A lecturer and founder of the spiritual retreat center Israelight, Rabbi Aaron (Seeing God) is also a popularizer of the insights of the Kabbala. Here he argues that the true nature of God is not to be found in a simple reading of the Scriptures alone but to be intuited by mystical perception, such as that found in the Kabbala. God's perfection is of two kinds, the first static and unchanging, the second a kind of "becoming." It is in this second perfection that human beings can participate, so as "to reveal a dynamic perfection of becoming, to overcome our failings, choose goodness, and grow for God's sake." Not all readers will find Aaron's reasoning easy to follow, but many will find the journey fascinating. For most collections. Copyright 2004 Reed Business Information.
From the Publisher
"With a tone that is soft but firm, Aaron offers a particularly embracing sort of guidance. His approach, open and honest with a nice dose of humor, makes the mysteries of God less frightening."—Publishers Weekly

"This is a very inspiring work on a subject that deserves more exploration. Rabbi Aaron has given us much to think about with his rich reservoir of fresh images. His advice is simple and sound."—Spirituality and Health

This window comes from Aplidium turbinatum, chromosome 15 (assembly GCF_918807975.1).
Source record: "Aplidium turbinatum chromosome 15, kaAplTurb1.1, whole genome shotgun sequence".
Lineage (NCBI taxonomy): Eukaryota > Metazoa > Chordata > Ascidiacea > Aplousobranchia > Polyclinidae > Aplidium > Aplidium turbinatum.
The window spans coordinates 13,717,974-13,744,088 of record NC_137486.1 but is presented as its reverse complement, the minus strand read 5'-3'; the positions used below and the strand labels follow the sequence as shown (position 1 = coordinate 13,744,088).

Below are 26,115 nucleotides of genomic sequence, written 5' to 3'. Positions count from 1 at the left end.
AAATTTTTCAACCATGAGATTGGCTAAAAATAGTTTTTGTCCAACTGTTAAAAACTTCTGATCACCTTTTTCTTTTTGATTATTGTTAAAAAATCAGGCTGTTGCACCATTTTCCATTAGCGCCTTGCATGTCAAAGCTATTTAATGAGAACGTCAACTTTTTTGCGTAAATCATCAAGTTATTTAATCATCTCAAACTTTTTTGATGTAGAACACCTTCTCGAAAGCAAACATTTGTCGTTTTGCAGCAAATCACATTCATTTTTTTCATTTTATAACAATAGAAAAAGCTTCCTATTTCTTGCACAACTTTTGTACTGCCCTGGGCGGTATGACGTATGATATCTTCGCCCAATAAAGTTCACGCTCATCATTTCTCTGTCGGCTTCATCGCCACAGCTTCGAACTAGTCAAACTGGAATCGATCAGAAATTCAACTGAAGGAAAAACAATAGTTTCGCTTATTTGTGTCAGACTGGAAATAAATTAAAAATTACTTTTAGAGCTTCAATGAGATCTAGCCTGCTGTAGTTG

"Aaron's humor, engaging narrative style, and use of anecdotes makes the biblical material and philosophical concepts he delineates accessible. The Secret Life of God offers individuals of any religious background assistance in dealing with some of the paradoxes of the mystical life."—Dragonfly

"David Aaron is a wise, compassionate, brilliant teacher who uses irony, paradox, and gentle humor to reveal the deepest, ultimate teaching of Jewish mysticism. It is simple and simultaneously profound. . . . An essential read."—Rabbi David A. Cooper, author of God Is a Verb

"The most brilliant and profound exploration of the Kabbalistic teachings and philosophy about our transcendent and immanent relationship with the Divine that I have read in twenty-six years of Kabbalah study."—Gabriel Cousens, M.D., director of the Tree of Life Rejuvenation Center, Patagonia, Arizona

Product Details

ISBN-13:
9780834825222
Publisher: